602-610 N. Milwaukee Avenue - Bulkley Building
The red brick, Neo-Classical, two-story business block at 602-610 N. Milwaukee Avenue was constructed in 1902 by a member of the Libertyville pioneer Bulkley family. (A misspelling of the family name is the moniker of Buckley Road). The building provided four storefronts at street level and four upstairs apartments. A plumber, a baker, and a female photographer first rented space in the building. Other early tenants included the W.C. Triggs shoe store, Beswick’s photography studio, Brown’s saloon, and the North Shore Gas Company. A succession of apparel shops, small grocery stores and restaurants anchored the block from the 1910s through the 1940s. The Sportsman served the community’s sporting good needs here for several decades beginning in the mid twentieth century. Over the last thirty years, this block has contributed to the revival of Libertyville’s downtown by hosting a series of restaurants and specialty shops.
602-610 N. Milwaukee Avenue, circa 2016
Bulkley Block, 1903
Bulkley Building on left, 1905-1908
Bulkley Building on left, 1923
The Sportsman, 1957
602-610 N. Milwaukee Avenue, circa 1974-1976
Backstory and Context
The earliest advertisement found in the Lake County Independent for a business in the Bulkley Block is for Miss Flora Colby, photographer, in January 1902. Little is known about Colby, the daughter of M.B. Colby, owner of an established dry goods store in the 500 block of North Milwaukee Avenue. By 1903, she was no longer in the building and another photographer, C.A. Beswick operated there. Later Beswick also opened a 5 and 10 cent store in the block. John Lester, future proprietor of Lester’s Tavern at 545 N. Milwaukee Avenue, acquired the Beswick store in 1912. Charles Boyd purchased the Beswick Photo Studio in 1914.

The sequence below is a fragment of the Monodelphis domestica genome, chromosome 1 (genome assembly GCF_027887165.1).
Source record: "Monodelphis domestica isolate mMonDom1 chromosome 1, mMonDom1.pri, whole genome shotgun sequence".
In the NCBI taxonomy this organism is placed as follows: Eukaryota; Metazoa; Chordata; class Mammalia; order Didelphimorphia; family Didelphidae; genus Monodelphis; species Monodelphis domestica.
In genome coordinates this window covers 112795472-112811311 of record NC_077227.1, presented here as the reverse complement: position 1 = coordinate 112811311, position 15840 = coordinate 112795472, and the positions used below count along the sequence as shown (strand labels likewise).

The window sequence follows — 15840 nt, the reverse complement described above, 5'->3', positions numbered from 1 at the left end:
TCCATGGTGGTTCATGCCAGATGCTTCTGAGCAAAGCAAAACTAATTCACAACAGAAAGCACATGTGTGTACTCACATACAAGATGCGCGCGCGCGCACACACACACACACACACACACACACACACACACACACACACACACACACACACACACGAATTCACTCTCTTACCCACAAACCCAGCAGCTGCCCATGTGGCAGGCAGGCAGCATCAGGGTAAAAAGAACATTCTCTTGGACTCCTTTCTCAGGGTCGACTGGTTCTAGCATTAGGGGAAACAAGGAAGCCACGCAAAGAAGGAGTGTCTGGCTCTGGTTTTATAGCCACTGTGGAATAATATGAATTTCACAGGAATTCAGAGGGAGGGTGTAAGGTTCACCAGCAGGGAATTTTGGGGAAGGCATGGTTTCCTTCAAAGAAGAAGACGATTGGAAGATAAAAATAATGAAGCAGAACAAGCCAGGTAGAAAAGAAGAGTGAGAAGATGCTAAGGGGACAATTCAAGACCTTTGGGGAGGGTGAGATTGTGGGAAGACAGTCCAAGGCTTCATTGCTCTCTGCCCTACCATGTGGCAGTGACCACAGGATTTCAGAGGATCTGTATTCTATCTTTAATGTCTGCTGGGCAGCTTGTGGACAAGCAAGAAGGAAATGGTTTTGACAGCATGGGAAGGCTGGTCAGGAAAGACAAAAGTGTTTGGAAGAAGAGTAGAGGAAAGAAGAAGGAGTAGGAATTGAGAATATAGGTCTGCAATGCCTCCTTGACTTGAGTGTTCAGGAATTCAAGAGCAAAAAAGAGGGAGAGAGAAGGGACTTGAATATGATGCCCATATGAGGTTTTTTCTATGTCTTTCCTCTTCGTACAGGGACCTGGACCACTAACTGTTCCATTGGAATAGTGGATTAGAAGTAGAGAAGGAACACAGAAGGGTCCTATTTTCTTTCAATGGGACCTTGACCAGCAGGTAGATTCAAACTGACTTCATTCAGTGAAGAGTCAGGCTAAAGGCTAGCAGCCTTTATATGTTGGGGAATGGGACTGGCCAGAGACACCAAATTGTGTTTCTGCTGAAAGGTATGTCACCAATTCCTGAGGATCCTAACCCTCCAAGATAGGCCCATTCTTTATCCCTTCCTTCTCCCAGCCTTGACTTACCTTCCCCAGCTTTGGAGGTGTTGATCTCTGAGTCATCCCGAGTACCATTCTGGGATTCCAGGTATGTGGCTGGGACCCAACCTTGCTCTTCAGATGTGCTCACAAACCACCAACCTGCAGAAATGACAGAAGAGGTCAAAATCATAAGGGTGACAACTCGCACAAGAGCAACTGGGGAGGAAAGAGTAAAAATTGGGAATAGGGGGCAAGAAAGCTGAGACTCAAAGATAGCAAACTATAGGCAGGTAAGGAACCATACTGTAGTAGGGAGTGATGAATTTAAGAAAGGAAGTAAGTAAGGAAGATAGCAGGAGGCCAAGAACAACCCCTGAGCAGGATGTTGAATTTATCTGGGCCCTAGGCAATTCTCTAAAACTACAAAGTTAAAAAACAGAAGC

Albert Litchfield, plumber, rented the south store of the Bulkley building in November 1902 and Fred Jochheim, baker, rented the north side. Litchfield, previously employed by Libertyville hardware men H.B. Eger and Schanck, set up a workshop in the basement of the building and a showroom of plumbing wares at street level. Jochheim, a German immigrant previously employed at an Evanston, IL bakery, established a wholesale and retail bakery here. In 1907, he built the structure at 547-551 N. Milwaukee Avenue to house his growing business and moved across the street.
The W.C. Triggs shoe store grounded the south corner of the block for a year or two around 1903 alongside the William Deane Sample Room wholesale liquor shop. When Triggs moved to the 400 block of Milwaukee Avenue at the end of 1904/beginning of 1905, the J.W. Brown saloon took over that spot.
The Spring Café, the IGA Supermarket, and The Sportsman were among the myriad of restaurants, markets and shops moving in and out of the Bulkley building from the 1920s through the 1950s. Mrs. Clara Spring opened the Spring Café in the building as early as 1908. In 1924, the Spring Café advertised a multi-course Thanksgiving dinner that could be eaten at the restaurant or a “turkey, duck, or pig dinner made up to take home.” Mrs. Spring served Libertyville until the mid to late 1920s. An IGA grocery store opened up on the northeast corner of Milwaukee Ave. and School Street about 1937. The IGA became Bogue’s IGA when George Phillip “Phil” Bogue, a long-time manager for A&P, took ownership in the mid-1940s. The store closed about 1957. The Sportsman, another long-term Bulkley Building tenant, opened on Lake Street in 1950 and moved to this building by June 1952. Bob Davis owned the store from about 1958 until his retirement in 1993. The store continued a few more years after his departure, but closed by 1997.